It was the condiment, not the plant, that was originally called mustard. The condiment got its name because it was made by grinding the seeds of what was once called the senvy plant into a paste and mixing it with must (an unfermented wine). Mustard is one of the oldest spices and one of the most widely used. The Chinese were using mustard thousands of years ago and the ancient Greeks considered it an everyday spice. The first medical mention of it is in the Hippocratic writings, where it was used for general muscular relief. The Romans used it as a condiment and pickling spice. King Louis XI would travel with his own royal mustard pot, in case his hosts didn’t serve it. Today, world consumption of mustard tops 400 million pounds.
Whole white mustard seed is used in pickling spice and in spice mixtures for cooking meats and seafood. It adds piquancy to Sauerkraut and is sometimes used in marinades. In India, whole seeds are fried in ghee until the seed pops, producing a milder nutty flavour that is useful as a garnish or seasoning for other Indian dishes. The brown seed is also pounded with other spices in the preparation of curry powders and pastes. Mustard oil is made from B. juncea, providing a piquant oil widely used in India in the same way as ghee. Powdered mustard acts as an emulsifier in the preparation of mayonnaise and salad dressings. Powdered mustard is also useful for flavouring barbecue sauces, baked beans, many meat dishes, deviled eggs, beets and succotash. There are many ready-made mustards from mild and sweet to sharp and strong.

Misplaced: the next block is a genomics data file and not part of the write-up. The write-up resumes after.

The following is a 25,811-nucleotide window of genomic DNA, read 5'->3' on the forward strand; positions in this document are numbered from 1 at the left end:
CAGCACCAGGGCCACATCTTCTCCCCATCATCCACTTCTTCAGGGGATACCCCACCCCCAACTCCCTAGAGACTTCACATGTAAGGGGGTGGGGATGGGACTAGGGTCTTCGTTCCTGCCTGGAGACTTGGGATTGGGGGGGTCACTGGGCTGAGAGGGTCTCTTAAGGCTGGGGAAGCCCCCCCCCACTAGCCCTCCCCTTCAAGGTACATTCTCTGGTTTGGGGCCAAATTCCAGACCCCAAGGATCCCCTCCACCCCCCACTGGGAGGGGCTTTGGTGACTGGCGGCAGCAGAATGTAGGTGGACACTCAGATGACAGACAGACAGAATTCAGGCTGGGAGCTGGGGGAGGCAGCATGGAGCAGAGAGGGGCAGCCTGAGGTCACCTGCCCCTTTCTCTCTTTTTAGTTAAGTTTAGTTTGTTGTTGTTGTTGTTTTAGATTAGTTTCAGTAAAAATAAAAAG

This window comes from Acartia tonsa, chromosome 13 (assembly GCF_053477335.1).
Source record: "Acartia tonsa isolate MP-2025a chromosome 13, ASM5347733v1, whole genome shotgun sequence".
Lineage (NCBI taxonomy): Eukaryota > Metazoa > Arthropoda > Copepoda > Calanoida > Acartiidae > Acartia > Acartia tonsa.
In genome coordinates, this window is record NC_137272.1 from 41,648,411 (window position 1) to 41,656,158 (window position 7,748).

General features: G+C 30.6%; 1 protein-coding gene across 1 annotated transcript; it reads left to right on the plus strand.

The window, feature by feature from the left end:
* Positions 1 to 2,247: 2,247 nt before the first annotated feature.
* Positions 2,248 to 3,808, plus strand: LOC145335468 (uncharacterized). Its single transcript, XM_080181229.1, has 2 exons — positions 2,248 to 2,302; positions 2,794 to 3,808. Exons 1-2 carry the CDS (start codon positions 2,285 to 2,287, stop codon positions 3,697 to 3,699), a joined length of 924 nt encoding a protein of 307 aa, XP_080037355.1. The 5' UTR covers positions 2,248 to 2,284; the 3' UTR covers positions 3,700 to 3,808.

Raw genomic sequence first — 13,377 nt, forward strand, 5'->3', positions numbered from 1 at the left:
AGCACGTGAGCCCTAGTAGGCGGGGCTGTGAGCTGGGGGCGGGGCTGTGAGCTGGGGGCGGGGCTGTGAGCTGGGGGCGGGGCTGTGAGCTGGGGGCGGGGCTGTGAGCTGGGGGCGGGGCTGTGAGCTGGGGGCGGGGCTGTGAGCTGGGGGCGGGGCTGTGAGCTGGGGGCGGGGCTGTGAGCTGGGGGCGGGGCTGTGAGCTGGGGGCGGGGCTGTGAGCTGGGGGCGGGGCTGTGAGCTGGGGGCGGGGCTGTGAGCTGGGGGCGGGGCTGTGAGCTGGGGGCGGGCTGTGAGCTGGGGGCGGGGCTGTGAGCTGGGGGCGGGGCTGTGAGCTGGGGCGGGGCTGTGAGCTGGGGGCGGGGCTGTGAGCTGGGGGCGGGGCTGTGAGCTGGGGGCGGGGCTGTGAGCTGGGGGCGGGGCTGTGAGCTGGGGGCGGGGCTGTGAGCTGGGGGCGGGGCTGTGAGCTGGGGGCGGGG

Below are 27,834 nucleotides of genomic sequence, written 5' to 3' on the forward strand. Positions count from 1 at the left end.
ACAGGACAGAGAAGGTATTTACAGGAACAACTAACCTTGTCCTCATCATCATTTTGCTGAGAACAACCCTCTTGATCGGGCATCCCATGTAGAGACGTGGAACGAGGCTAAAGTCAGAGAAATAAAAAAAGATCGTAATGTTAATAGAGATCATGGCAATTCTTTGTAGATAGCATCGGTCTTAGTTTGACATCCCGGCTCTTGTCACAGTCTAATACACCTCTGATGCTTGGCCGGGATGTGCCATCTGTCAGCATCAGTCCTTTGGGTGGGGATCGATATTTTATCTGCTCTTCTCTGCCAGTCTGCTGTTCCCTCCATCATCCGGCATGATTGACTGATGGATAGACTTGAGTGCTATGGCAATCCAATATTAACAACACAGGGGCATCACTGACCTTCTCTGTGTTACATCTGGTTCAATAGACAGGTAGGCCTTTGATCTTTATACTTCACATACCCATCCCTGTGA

An erect herbaceous annual. The white variety (B. alba) is hardy, growing to 80 cm (30 in), with hairy stems and lobed leaves. The bright yellow flowers yield hairy fruit pods, 2.5 – 5 cm (1-2 in) long, each containing about six seeds. Black mustard (B. nigra) is a larger plant than the white, reaching to 1 m (39 in). Some varieties reach double this height. The flowers are smaller, as are the fruit pods at 2 cm (3/4 in) long. Because of its height black mustard does not lend itself well to mechanical harvesting and since the seed is readily shed when ripe, there is too much waste for most commercial growers. As a result it has almost completely been replaced by the brown Variety. Brown mustard (B. juncea) is similar to black mustard in size. It is the rai of India. The leaves are ovate and the pods are 3 -5 cm (1-1/4 to 2 in) long. Mustard pods must be harvested before they burst, that is when they are nearly fully developed but not ripe.
Mustard plants are easy and inexpensive to grow; they flourish on many different types of soil, suffer from unusually few insect pests or plant diseases, and tolerate extremes of weather without serious harm.